Everest VR is one of the most impressive-looking upcoming VR games for several reasons, chief among them being its gorgeous visuals. From the picturesque recreation of Mt. Everest, to the promise for conquering the behemoth of a mountain and peering down from the top of the world, it’s sure to deliver a pulse-pounding and visceral VR experience utilizing the Granite SDK.
In a recent announcement, Graphine, a Belgian-based graphics middleware company, has licensed its Granite SDK, which provides advanced texture streaming and texture compression, to Sólfar Studios, the team currently creating Everest VR. In addition to Sólfar Studios, other developers are utilizing the Granite SDK in their projects, such as Larian, Oculus, Farm 51, Starbreeze, and more. Godling, for example, is using the Granite SDK for an upcoming sandbox VR adventure game in development for PSVR.
As you can see in the above video, Everest VR is about as accurate as you can get and that’s thanks to the fact that they used over 300,000 real-life photos to create the titular mountain in-game.
Aljosha Demeulemeester, CEO of Graphine, elaborated to me in an email about how the Granite SDK is used and why it’s such a big asset to VR game developers:
“Sólfar is using our Unreal Engine 4 plugin. Granite uses a technique called virtual texturing. This is an evolved form of Megatexturing that was pioneered by id software. Basically, Granite will divide the texture data into very small pieces during production and store that on disk in a highly efficient way. The middleware will then automatically load only those pieces during execution of the game that are actually visible. This way it can handle terabytes of texture data with very little memory (<1GB in most cases). It also removes loading times for texture data.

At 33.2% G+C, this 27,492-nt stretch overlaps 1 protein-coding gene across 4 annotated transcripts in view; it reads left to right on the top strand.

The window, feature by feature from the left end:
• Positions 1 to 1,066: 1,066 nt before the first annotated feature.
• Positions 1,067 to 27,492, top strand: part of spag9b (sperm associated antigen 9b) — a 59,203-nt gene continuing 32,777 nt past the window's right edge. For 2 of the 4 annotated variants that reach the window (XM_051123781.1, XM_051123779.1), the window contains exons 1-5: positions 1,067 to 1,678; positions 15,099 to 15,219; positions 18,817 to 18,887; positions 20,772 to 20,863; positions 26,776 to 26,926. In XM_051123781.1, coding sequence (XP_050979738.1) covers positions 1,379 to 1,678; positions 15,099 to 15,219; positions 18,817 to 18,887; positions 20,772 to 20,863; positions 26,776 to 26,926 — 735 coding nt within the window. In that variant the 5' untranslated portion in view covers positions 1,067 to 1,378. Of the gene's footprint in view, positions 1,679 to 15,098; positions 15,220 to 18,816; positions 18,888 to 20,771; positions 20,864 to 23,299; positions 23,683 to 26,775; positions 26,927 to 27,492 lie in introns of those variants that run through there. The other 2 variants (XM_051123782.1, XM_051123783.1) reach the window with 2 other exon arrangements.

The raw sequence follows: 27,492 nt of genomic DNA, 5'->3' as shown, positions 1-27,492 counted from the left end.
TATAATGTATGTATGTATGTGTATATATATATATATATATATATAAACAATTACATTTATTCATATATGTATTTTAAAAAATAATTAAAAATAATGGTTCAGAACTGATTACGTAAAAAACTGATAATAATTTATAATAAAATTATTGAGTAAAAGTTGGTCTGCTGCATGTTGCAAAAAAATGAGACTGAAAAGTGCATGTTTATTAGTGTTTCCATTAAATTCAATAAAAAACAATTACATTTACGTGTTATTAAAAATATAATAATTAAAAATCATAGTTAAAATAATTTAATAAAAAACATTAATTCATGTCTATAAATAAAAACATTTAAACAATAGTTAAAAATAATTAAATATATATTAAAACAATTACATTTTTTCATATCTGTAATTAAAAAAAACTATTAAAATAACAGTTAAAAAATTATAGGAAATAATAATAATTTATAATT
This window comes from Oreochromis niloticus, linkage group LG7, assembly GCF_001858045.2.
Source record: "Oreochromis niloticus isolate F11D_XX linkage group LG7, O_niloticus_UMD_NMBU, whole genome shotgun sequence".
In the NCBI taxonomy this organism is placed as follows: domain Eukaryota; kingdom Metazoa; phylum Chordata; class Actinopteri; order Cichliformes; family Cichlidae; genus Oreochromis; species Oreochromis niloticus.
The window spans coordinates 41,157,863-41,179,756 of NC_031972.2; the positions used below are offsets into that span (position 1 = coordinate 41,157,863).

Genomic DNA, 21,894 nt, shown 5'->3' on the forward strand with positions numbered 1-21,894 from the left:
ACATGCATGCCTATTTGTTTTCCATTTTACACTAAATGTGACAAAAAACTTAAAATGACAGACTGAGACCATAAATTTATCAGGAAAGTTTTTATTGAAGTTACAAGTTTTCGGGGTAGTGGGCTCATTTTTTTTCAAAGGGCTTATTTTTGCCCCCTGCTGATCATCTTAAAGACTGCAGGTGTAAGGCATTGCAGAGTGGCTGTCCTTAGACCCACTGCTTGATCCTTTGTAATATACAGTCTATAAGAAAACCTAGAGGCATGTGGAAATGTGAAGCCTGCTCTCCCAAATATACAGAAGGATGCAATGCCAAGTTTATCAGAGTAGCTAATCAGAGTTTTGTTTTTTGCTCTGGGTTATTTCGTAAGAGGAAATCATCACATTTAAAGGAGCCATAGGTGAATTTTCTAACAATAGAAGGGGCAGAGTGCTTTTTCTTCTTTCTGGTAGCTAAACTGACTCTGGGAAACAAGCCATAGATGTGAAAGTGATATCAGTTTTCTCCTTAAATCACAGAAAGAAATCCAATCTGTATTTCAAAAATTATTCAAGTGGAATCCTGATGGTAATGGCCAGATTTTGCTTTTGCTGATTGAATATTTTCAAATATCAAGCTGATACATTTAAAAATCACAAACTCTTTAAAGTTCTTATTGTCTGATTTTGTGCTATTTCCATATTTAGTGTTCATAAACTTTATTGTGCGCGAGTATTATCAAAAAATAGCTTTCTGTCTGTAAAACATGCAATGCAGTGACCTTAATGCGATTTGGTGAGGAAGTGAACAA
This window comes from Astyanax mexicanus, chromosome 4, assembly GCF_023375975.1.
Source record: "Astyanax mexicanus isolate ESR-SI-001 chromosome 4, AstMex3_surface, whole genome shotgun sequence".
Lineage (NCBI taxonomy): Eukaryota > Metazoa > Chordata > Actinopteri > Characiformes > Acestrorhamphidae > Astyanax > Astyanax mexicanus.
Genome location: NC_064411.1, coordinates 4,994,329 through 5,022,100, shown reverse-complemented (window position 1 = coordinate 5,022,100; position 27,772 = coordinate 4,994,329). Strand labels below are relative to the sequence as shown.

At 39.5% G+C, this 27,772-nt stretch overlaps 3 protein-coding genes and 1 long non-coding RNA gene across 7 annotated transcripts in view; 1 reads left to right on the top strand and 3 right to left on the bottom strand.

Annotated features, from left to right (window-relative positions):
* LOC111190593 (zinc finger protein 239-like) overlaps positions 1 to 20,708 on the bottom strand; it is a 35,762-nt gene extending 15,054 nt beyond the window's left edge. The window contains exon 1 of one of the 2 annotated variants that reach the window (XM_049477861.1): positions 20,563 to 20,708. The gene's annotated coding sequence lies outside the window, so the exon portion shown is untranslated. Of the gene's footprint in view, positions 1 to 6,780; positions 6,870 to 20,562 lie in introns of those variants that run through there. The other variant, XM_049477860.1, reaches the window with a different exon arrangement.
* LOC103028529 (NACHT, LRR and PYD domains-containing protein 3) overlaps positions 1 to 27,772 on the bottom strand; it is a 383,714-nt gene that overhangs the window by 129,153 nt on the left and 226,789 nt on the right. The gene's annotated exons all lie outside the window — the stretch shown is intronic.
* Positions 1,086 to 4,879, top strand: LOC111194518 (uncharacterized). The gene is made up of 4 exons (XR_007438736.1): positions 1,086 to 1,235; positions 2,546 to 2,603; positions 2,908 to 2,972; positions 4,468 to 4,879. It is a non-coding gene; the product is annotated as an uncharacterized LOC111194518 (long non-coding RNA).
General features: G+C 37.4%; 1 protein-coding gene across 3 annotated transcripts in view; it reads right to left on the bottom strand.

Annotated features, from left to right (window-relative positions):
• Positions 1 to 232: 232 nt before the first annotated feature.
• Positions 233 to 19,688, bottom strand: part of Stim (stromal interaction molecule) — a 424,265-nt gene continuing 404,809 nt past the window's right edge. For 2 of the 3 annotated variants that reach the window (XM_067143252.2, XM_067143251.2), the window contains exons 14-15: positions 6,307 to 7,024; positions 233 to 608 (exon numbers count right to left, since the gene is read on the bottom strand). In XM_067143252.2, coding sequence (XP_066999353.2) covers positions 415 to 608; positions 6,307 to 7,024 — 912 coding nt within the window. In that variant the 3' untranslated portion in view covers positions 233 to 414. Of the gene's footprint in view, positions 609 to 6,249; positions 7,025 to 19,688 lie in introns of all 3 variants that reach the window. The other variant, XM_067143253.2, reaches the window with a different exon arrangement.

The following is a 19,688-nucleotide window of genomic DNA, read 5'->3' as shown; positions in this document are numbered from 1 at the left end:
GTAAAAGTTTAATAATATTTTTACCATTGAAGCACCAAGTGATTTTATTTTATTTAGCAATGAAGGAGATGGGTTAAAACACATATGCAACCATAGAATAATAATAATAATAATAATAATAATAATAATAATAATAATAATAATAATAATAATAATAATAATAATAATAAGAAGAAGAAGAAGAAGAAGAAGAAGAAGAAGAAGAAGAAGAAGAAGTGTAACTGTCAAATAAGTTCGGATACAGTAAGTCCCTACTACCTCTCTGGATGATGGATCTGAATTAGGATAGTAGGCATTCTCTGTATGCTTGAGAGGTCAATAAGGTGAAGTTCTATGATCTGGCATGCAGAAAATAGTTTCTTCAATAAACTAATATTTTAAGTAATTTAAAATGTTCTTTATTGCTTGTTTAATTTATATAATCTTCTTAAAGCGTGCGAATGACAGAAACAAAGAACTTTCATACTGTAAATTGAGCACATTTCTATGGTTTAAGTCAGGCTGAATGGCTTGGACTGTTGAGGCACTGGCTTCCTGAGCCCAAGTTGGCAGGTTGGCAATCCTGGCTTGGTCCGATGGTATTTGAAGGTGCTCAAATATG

Larian used it to stream their 16K landscape textures. Our compression also allowed them to ship with over 50 levels, each with a unique landscape. And the SDK reduces memory usage by 80% for textures. Farm 51 is using Granite for Get Even. They are scanning existing environments and end up with super detailed but very large textures. Granite is making sure they don’t need to downscale their textures and throw away quality.”
Given the high processing demands of VR gaming, middleware technologies such as the Granite SDK could go a long way toward assisting developers in the creation of more visually impressive experiences.